By Todd Cohen
Charity is never enough, but it can make a difference.
No single donor or funder, not even philanthropy as a whole, has the resources to cure all the ills we face.
But in a society lacking leaders, charity can kick-start change.
If it can fix itself first, becoming more efficient, enterprising and open, charity can work with government and business to create a blueprint for the society we want to be.
People are hurting. Yet politicians, unable to see beyond the next election, limit their vision to cutting taxes and spending, and giving quick-fix booster shots to business.
We need leaders who can see the big picture, inspire public debate about critical issues, enlist partners who will take risks, and persuade citizens and taxpayers that change requires investment, collaboration, sacrifice and patience.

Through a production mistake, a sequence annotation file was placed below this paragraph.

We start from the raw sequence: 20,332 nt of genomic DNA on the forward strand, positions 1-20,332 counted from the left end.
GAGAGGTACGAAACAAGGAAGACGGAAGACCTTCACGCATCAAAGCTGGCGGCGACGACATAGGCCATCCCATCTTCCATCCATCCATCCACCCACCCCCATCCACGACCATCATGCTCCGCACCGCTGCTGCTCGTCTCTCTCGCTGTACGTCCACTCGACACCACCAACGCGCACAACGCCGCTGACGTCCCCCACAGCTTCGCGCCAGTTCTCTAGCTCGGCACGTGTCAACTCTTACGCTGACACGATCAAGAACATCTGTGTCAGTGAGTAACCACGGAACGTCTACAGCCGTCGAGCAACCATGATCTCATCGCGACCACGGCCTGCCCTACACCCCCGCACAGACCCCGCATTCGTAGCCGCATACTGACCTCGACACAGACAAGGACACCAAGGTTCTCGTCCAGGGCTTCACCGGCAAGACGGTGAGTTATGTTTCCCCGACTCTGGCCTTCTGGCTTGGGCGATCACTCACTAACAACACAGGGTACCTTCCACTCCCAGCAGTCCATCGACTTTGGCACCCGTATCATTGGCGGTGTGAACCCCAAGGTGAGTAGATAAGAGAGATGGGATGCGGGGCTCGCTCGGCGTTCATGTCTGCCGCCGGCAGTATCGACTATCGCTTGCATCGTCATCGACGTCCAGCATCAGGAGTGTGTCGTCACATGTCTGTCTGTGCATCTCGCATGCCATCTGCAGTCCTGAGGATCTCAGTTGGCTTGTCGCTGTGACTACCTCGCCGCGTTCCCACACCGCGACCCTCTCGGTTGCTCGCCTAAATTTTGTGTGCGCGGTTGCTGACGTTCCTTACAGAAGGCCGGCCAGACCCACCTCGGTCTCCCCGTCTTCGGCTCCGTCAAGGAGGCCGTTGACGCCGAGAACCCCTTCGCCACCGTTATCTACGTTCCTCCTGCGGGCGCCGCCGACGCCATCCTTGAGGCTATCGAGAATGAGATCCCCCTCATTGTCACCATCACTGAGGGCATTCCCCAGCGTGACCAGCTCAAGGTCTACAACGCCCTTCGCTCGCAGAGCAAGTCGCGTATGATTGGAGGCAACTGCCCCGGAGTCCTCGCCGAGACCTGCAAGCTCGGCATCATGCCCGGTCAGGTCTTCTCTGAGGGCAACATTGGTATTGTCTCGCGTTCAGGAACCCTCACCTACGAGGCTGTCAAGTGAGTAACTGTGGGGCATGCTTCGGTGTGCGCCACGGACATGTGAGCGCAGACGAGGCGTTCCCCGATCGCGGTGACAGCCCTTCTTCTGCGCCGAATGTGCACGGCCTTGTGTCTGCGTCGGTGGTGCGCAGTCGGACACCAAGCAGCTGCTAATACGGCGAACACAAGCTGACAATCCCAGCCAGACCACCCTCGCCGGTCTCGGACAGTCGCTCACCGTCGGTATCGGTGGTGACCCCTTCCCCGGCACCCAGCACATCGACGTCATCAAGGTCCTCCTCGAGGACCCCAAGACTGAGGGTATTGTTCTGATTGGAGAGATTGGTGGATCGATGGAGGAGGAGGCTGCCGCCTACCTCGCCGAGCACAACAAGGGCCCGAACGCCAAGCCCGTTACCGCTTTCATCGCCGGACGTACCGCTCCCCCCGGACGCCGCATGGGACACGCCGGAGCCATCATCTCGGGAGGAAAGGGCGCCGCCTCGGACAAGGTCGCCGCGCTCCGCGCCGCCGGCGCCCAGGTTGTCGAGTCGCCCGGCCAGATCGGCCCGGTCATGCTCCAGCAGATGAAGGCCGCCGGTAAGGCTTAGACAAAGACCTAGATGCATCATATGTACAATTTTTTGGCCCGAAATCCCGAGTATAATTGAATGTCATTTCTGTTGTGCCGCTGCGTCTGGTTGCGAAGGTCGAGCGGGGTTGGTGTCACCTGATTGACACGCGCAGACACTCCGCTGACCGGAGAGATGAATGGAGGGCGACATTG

Charity can lead by putting its own house in order and then pushing politicians to think big, act smart and unleash innovation.
Funders and donors must invest in nonprofit operations.
And instead of preaching philanthro-babble to the choir at feel-good conferences, charity leaders should convene a “civic assembly” to create a vision and business plan for social change.
The hour is getting late. Charity needs to get moving.
Todd Cohen is the Editor and Publisher of the Philanthropy Journal.